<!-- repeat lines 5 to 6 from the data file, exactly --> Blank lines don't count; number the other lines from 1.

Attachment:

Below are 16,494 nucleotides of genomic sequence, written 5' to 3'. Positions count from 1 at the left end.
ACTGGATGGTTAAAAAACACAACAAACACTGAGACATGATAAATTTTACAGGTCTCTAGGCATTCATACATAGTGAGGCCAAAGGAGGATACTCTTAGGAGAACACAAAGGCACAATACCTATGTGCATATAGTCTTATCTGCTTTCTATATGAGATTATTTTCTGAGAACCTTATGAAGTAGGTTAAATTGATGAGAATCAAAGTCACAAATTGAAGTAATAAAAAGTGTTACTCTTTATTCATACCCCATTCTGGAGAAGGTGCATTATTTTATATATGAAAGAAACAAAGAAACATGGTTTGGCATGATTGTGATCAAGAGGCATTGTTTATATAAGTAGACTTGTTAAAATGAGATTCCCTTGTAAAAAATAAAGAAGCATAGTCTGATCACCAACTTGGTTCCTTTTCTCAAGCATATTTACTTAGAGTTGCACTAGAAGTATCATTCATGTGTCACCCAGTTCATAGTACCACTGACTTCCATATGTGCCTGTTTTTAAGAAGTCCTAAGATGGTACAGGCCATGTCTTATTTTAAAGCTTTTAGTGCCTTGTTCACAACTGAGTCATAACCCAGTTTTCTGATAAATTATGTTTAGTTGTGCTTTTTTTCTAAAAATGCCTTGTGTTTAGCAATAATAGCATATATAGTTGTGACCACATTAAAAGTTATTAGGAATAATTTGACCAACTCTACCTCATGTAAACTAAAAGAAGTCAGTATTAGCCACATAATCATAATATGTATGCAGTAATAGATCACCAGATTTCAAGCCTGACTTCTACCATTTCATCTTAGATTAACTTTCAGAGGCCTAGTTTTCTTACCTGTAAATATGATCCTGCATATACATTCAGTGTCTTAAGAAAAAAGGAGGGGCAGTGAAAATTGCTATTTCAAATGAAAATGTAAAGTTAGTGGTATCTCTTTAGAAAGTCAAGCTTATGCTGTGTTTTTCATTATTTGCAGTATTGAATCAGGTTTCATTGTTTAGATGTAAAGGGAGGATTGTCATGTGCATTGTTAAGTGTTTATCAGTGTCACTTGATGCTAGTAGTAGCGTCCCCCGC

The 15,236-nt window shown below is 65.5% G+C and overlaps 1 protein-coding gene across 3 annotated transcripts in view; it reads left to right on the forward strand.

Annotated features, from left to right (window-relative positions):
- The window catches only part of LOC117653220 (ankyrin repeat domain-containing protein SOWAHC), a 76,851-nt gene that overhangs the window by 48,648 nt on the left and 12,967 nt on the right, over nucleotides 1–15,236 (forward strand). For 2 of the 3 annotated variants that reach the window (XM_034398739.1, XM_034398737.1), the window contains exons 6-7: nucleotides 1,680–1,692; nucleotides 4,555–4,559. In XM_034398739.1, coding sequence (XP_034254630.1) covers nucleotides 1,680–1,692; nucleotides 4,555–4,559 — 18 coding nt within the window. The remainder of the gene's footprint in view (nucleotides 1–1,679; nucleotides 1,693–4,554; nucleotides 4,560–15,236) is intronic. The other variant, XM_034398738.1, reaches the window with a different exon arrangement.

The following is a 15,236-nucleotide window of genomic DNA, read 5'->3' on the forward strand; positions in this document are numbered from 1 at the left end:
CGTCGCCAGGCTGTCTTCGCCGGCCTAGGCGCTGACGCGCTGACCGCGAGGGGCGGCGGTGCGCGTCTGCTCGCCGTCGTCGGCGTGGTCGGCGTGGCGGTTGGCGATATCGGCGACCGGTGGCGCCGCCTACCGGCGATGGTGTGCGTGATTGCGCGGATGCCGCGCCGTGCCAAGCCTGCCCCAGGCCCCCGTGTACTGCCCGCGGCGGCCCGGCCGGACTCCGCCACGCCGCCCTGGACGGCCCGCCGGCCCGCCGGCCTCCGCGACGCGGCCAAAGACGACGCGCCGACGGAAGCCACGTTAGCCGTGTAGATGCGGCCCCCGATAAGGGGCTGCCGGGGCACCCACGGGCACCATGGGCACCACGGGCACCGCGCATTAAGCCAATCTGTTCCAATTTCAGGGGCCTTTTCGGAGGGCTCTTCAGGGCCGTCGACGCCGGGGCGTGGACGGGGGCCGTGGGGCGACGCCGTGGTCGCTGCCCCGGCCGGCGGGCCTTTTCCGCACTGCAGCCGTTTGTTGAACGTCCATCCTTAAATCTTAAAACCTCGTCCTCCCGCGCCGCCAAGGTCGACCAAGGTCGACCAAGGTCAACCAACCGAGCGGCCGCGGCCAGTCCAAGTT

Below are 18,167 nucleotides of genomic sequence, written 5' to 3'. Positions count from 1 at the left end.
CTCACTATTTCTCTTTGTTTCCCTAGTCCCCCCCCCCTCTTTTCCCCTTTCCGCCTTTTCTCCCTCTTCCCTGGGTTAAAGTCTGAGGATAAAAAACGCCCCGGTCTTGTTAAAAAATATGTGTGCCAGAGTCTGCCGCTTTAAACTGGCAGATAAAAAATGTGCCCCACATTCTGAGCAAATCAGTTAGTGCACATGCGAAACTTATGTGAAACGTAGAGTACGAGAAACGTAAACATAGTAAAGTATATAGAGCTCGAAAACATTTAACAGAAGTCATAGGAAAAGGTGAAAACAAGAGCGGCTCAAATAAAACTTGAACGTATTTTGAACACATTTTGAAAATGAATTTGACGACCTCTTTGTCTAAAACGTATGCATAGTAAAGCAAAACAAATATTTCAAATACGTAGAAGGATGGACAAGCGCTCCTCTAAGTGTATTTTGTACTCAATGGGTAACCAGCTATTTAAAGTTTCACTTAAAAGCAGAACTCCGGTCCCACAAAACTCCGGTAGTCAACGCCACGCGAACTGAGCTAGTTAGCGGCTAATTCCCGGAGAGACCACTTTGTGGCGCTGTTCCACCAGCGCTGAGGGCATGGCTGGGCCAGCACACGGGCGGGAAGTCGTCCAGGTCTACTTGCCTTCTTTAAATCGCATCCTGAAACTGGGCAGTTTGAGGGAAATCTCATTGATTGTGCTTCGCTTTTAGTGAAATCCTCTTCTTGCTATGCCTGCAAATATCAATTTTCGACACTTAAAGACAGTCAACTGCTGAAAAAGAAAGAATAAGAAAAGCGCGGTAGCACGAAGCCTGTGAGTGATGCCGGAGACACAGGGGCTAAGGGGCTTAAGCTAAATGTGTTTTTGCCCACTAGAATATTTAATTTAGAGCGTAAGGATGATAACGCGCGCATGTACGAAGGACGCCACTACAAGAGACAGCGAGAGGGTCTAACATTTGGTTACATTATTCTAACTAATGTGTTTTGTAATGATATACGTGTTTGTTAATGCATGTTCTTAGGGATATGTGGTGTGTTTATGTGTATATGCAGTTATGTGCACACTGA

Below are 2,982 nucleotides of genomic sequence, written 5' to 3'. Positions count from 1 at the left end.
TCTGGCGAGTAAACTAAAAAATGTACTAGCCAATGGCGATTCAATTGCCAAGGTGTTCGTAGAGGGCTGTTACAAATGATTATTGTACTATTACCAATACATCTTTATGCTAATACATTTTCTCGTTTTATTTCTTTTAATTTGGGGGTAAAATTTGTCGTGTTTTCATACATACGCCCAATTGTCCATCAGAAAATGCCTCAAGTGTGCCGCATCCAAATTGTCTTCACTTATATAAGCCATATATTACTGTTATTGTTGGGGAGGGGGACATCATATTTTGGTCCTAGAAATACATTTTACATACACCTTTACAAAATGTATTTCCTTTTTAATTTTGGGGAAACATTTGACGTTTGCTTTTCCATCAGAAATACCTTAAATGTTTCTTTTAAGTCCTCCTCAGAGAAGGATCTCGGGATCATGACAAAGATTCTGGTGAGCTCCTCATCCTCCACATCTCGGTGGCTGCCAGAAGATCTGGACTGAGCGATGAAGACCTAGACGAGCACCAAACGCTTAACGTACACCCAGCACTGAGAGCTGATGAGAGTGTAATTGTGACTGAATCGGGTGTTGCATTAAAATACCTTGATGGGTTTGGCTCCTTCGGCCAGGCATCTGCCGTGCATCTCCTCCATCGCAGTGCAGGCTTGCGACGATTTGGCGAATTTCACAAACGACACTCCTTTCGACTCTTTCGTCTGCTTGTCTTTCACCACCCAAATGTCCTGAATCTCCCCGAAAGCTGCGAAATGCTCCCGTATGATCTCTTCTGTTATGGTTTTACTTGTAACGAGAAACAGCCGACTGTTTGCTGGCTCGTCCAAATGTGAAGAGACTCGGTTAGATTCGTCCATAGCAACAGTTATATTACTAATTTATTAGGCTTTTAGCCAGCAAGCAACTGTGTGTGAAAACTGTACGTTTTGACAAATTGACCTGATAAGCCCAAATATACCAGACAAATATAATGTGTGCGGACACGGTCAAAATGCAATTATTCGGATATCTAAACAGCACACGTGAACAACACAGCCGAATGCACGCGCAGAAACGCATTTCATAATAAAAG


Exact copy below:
- The window catches only part of LOC117653220 (ankyrin repeat domain-containing protein SOWAHC), a 76,851-nt gene that overhangs the window by 48,648 nt on the left and 12,967 nt on the right, over nucleotides 1–15,236 (forward strand). For 2 of the 3 annotated variants that reach the window (XM_034398739.1, XM_034398737.1), the window contains exons 6-7: nucleotides 1,680–1,692; nucleotides 4,555–4,559. In XM_034398739.1, coding sequence (XP_034254630.1) covers nucleotides 1,680–1,692; nucleotides 4,555–4,559 — 18 coding nt within the window. The remainder of the gene's footprint in view (nucleotides 1–1,679; nucleotides 1,693–4,554; nucleotides 4,560–15,236) is intronic. The other variant, XM_034398738.1, reaches the window with a different exon arrangement.

The following is a 15,236-nucleotide window of genomic DNA, read 5'->3' on the forward strand; positions in this document are numbered from 1 at the left end: